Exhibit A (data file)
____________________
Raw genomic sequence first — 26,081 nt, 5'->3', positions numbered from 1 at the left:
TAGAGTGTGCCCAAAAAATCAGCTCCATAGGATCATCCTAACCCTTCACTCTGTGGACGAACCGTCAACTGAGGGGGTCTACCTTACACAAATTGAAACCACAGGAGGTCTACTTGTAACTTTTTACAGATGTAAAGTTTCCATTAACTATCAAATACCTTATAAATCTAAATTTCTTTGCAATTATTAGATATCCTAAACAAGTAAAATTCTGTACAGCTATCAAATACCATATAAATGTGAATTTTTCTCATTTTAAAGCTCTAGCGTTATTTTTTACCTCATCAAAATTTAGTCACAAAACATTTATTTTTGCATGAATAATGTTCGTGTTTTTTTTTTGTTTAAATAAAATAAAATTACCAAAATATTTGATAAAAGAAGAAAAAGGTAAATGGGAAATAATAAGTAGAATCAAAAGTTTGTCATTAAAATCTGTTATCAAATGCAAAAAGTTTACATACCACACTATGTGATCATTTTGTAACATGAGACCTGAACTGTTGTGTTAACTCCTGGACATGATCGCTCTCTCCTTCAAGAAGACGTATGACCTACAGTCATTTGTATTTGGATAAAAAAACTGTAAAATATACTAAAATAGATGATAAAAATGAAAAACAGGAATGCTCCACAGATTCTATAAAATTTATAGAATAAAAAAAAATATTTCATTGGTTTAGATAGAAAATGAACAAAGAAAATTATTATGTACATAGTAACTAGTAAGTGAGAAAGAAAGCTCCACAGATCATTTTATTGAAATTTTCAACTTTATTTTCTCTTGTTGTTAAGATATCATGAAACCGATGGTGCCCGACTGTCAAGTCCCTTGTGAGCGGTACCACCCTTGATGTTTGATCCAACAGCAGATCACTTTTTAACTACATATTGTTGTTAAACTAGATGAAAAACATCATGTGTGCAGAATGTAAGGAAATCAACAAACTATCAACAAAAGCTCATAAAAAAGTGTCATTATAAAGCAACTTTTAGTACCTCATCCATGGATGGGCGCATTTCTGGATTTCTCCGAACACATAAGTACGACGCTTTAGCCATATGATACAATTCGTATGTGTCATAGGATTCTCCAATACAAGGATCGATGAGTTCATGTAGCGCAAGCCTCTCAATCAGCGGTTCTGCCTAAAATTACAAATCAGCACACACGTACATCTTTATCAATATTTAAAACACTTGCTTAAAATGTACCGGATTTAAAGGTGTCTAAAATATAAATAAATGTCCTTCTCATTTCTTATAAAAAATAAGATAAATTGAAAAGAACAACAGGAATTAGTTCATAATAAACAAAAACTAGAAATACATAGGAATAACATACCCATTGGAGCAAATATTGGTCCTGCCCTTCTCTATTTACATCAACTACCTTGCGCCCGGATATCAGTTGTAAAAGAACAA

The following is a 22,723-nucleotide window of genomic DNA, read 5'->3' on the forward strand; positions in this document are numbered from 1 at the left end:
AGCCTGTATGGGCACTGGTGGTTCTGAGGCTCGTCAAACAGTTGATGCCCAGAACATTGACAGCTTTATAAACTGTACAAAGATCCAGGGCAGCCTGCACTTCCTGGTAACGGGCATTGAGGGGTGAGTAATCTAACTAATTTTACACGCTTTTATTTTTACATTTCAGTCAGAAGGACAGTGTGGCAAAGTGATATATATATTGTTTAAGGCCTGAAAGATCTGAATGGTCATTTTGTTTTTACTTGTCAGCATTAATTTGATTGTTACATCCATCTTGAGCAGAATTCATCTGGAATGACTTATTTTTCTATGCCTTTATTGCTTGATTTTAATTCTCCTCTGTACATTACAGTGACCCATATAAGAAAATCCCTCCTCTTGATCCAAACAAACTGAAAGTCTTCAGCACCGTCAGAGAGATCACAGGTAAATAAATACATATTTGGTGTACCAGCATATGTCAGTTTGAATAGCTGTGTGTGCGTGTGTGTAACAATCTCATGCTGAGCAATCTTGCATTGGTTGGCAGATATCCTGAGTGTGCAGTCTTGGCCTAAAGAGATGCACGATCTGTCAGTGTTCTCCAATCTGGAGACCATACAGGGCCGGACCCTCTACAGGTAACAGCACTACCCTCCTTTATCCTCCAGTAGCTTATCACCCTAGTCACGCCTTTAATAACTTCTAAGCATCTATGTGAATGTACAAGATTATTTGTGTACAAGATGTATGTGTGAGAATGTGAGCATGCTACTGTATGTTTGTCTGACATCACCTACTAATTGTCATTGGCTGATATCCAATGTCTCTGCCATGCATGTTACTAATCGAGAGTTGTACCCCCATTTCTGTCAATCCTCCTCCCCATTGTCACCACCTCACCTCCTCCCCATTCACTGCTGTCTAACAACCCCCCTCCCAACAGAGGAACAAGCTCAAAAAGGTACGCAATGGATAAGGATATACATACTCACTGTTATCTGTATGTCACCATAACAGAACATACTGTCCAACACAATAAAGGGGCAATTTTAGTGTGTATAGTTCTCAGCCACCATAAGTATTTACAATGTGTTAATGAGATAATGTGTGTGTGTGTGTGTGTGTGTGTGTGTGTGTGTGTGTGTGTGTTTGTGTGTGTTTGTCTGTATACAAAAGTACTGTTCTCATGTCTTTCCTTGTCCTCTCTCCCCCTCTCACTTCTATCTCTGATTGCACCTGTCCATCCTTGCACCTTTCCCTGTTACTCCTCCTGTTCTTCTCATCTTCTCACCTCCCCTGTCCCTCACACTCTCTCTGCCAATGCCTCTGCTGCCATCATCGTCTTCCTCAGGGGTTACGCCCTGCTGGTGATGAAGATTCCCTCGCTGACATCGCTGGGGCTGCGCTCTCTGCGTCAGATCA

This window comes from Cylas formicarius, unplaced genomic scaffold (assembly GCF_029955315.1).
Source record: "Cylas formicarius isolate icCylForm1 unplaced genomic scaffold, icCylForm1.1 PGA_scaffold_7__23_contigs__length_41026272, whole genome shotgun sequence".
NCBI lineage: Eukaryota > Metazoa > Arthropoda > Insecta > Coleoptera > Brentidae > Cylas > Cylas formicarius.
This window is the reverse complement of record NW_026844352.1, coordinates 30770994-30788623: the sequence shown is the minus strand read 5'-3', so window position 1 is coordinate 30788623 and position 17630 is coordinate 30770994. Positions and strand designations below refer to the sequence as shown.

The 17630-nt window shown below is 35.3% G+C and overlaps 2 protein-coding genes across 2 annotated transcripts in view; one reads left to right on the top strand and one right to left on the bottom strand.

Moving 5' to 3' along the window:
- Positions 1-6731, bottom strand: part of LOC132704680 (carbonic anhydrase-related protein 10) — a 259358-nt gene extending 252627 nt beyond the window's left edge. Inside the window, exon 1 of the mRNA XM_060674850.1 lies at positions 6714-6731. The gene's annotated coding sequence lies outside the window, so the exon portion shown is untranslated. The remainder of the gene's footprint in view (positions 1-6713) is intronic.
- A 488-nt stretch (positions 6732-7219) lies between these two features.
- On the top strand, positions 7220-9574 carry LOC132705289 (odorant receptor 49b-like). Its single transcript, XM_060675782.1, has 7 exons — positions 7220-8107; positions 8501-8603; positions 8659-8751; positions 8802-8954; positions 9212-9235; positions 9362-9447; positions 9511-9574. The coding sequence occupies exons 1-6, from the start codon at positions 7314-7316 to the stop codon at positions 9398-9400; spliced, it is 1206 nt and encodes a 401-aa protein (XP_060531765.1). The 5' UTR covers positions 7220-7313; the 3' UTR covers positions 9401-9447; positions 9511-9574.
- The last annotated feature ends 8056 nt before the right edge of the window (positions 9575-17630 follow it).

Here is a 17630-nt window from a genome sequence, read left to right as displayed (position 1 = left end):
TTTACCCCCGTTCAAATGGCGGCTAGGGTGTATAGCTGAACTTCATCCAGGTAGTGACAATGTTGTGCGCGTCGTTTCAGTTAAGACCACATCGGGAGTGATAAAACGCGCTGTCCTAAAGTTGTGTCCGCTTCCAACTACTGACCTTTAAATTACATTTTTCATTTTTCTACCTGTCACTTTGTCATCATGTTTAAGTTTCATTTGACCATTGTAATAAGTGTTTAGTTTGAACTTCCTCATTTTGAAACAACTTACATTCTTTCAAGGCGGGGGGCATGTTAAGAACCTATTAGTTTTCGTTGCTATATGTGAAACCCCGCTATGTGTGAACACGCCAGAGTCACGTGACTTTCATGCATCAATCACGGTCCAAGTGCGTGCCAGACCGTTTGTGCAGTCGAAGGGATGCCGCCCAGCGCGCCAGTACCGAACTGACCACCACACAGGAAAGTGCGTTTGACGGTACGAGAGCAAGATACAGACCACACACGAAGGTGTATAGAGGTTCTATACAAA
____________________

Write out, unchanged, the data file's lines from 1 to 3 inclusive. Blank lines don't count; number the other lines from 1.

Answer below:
Raw genomic sequence first — 26,081 nt, 5'->3', positions numbered from 1 at the left:
TAGAGTGTGCCCAAAAAATCAGCTCCATAGGATCATCCTAACCCTTCACTCTGTGGACGAACCGTCAACTGAGGGGGTCTACCTTACACAAATTGAAACCACAGGAGGTCTACTTGTAACTTTTTACAGATGTAAAGTTTCCATTAACTATCAAATACCTTATAAATCTAAATTTCTTTGCAATTATTAGATATCCTAAACAAGTAAAATTCTGTACAGCTATCAAATACCATATAAATGTGAATTTTTCTCATTTTAAAGCTCTAGCGTTATTTTTTACCTCATCAAAATTTAGTCACAAAACATTTATTTTTGCATGAATAATGTTCGTGTTTTTTTTTTGTTTAAATAAAATAAAATTACCAAAATATTTGATAAAAGAAGAAAAAGGTAAATGGGAAATAATAAGTAGAATCAAAAGTTTGTCATTAAAATCTGTTATCAAATGCAAAAAGTTTACATACCACACTATGTGATCATTTTGTAACATGAGACCTGAACTGTTGTGTTAACTCCTGGACATGATCGCTCTCTCCTTCAAGAAGACGTATGACCTACAGTCATTTGTATTTGGATAAAAAAACTGTAAAATATACTAAAATAGATGATAAAAATGAAAAACAGGAATGCTCCACAGATTCTATAAAATTTATAGAATAAAAAAAAATATTTCATTGGTTTAGATAGAAAATGAACAAAGAAAATTATTATGTACATAGTAACTAGTAAGTGAGAAAGAAAGCTCCACAGATCATTTTATTGAAATTTTCAACTTTATTTTCTCTTGTTGTTAAGATATCATGAAACCGATGGTGCCCGACTGTCAAGTCCCTTGTGAGCGGTACCACCCTTGATGTTTGATCCAACAGCAGATCACTTTTTAACTACATATTGTTGTTAAACTAGATGAAAAACATCATGTGTGCAGAATGTAAGGAAATCAACAAACTATCAACAAAAGCTCATAAAAAAGTGTCATTATAAAGCAACTTTTAGTACCTCATCCATGGATGGGCGCATTTCTGGATTTCTCCGAACACATAAGTACGACGCTTTAGCCATATGATACAATTCGTATGTGTCATAGGATTCTCCAATACAAGGATCGATGAGTTCATGTAGCGCAAGCCTCTCAATCAGCGGTTCTGCCTAAAATTACAAATCAGCACACACGTACATCTTTATCAATATTTAAAACACTTGCTTAAAATGTACCGGATTTAAAGGTGTCTAAAATATAAATAAATGTCCTTCTCATTTCTTATAAAAAATAAGATAAATTGAAAAGAACAACAGGAATTAGTTCATAATAAACAAAAACTAGAAATACATAGGAATAACATACCCATTGGAGCAAATATTGGTCCTGCCCTTCTCTATTTACATCAACTACCTTGCGCCCGGATATCAGTTGTAAAAGAACAA

The following is a 22,723-nucleotide window of genomic DNA, read 5'->3' on the forward strand; positions in this document are numbered from 1 at the left end: